On Moderation: Notes Toward Good Conferencing Practices

With my first “major” academic conference around the corner, I have found myself researching how to moderate a panel effectively. Although it is not my first time moderating, I am particularly committed to making this the best one yet. Based on my research, here are 3 hot tips on maximizing your moderating:

  1. Time management.

In academia, we are not especially endowed with the natural ability to keep time. But at a conference, time is power.

Whether you’re a student, early-career researcher (ECR), or time-tested tenured faculty, we are all intuitively aware of how social hierarchies are produced from the classroom to the conference room. At a conference, time (having enough, not taking too much, leaving some for others) must be doled out with care.

As a moderator, you must demand moderation from your audience. Power will not be redistributed equitably unless you do it yourself. It’s your job to make the room aware of itself; why did participants come to this panel? What are they hoping the presentations will contribute to their own work? Did they come to foster (read: redirect) discussion?

The same people who have been conditioned to ask questions first will be the ones to raise their hands first. Others will take a little more time. Don’t be afraid to wait those extra couple moments.

2. Don’t fall for ageism.

Remember: Not all people who “pass” as graduate students or ECR’s are as young or unqualified as you think. Assume that everybody who looks “junior” attending the conference, whether on the panel or in the audience, has something to contribute.

In the same way, not all people who “pass” as senior scholars are actually senior scholars. Age does not always correlate with seniority in academic spaces. Increasingly, people are going back for graduate schooling later in life—a move which is probably more financially savvy that thundering through successive degrees. Even if the scholar has garnered an impressive body of work, assume that they came to the conference to learn and be part of the community.

In short, do not feel intimidated because of your or anyone else’s age. This applies to perceived race, ethnicity, gender, sexuality, religion, and class as well. Future posts will address these directly.

3. Prep work is key.

Prepare your technique for keeping time well in advance. If you’re working from your phone (which I don’t recommend), prepare an obnoxious, yet funny tone to go off. It doesn’t have to be a quacking duck, but that’d actually be on the right track. If you’re working from a watch, prepare the phrase you’re going to use when you have to cut someone off, because chances are, you’ll have to do it.

Prepare time-cards with a five-minute, two-minute, and one-minute warning. Use either bright paper or a bright marker on the cards—something that will catch the panelist’s eye without completely removing them from the focus of their presentation. I suggest taking off your watch and discreetly checking on the table in front of you; some panelists and audience members will interpret the dramatic watch-checking gesture as impolite. For example, I have a Fitbit which I won’t be using to keep time, since waking the display involves a pretty dramatic double-tap.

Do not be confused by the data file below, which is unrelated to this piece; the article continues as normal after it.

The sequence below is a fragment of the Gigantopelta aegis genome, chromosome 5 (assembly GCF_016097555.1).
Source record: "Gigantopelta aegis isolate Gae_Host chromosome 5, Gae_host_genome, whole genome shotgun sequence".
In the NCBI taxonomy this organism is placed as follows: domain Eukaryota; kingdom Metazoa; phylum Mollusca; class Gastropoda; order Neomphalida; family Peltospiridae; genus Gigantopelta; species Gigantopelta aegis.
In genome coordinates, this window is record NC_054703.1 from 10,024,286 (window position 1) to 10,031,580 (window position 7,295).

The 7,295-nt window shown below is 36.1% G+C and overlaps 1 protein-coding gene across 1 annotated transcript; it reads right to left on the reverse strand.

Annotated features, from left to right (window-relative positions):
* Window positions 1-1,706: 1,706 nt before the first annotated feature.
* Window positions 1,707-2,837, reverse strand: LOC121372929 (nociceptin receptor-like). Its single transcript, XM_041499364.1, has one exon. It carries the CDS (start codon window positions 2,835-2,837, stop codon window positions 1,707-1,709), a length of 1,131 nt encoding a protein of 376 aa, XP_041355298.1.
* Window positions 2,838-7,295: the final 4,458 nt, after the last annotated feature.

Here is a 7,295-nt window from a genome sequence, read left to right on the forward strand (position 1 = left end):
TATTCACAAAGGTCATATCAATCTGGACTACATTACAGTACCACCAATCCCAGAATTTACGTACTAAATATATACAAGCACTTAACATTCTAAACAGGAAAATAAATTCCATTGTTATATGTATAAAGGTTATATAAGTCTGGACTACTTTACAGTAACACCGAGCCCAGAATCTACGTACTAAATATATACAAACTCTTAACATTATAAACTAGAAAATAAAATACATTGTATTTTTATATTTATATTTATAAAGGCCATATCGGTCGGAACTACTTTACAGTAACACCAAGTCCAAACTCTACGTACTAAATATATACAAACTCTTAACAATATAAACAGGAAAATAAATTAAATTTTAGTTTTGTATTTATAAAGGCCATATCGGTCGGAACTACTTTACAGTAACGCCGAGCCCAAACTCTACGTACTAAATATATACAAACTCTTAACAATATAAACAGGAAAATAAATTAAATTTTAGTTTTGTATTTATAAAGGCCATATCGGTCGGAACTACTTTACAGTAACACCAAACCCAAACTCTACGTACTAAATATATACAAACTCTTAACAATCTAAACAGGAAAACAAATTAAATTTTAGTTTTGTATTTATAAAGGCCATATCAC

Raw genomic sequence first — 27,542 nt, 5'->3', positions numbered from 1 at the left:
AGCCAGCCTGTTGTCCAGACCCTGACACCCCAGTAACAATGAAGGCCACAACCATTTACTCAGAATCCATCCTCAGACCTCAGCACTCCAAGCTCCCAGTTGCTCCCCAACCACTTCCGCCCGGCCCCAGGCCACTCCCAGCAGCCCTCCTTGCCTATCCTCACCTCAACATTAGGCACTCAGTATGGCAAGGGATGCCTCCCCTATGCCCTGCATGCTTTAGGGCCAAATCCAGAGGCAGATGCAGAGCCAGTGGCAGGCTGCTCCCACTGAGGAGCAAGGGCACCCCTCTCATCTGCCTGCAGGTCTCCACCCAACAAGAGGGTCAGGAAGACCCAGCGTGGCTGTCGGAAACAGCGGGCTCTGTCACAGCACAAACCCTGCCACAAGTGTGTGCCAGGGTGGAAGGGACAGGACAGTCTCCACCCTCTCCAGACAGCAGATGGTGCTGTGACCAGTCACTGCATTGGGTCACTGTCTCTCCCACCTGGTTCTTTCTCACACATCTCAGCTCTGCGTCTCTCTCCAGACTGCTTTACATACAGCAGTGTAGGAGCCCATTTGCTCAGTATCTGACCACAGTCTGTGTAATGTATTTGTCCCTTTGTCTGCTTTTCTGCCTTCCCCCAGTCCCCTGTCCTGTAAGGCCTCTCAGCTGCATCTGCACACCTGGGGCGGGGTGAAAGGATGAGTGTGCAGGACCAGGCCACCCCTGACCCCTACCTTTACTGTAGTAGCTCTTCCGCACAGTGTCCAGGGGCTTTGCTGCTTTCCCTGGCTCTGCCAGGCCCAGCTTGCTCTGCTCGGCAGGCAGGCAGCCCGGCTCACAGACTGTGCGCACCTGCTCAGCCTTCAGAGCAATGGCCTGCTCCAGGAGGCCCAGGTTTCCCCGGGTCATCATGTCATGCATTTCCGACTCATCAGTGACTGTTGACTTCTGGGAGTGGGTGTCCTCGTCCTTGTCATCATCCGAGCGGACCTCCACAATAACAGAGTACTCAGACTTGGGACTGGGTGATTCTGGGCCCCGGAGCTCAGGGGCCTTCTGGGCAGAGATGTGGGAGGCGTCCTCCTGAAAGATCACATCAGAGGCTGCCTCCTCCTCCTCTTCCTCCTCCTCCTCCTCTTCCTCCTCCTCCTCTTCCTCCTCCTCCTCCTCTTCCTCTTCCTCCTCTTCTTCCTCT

At this conference in particular, I noticed on the program that many people who opted to facilitate a panel were also participating on that panel. This is not something I would recommend for a couple of reasons. First, it is very hard to facilitate a panel and do just about any other thing at the same time. You need to be time-keeping judiciously, jotting down notes and key phrases, coming up with generous questions, and generally reading the dynamic of the room to prepare for the Q&A period. Add the in-real-time preparation and delivery of your presentation, organizing your physical handouts, and even the slightest case of nerves, and you officially have too many balls to juggle.

Second, and this one may be intuitive: it is very hard to deliver a conference presentation and do just about any other thing at the same time. You have crafted a paper with a quick, original, insightful argument; you have added marginalia and practiced witty phrases and found little moments to interject your personality. You have timed the delivery of your “Ah-ha!” statement and it’s going to be a home-run—if you can pull it off. And pulling it off depends on a mixture of focus, mental clarity, and energy control on the day of your presentation.

These are just a couple preliminary thoughts. I will update you post-conference to let you know how these strategies worked for me.

Talk soon,
Claire

References:

Dorsch, Michael. “How to Prepare the Most Effective Conference Presentations: A Futures Initiative Discussion.” Hastac, 24 Mar 2016. Accessed at https://www.hastac.org/blogs/michael-dorsch/2016/03/24/how-prepare-most-effective-conference-presentations-futures

Farr, Jason S. “Toward a More Accessible Conference Presentation.” Academia.edu, N.d. Access the PDF here.

Katopodis, Christina. “Don’t Skip a Step! Own Your Role as Moderator.” Hastac, 17 Jan 2018.  Accessed at https://www.hastac.org/blogs/ckatopodis/2018/01/17/dont-skip-step-own-your-role-moderator

Savonick, Danica. “Timekeeping as feminist pedagogy.” Hastac, 20 June 2017. Accessed at https://www.hastac.org/blogs/danicasavonick/2017/06/20/timekeeping-feminist-pedagogy

Further Reading:

Ahmed, Sara. “Diversity Work As Complaint.” feministkilljoys, 19 Dec 2017. Accessed at https://feministkilljoys.com/

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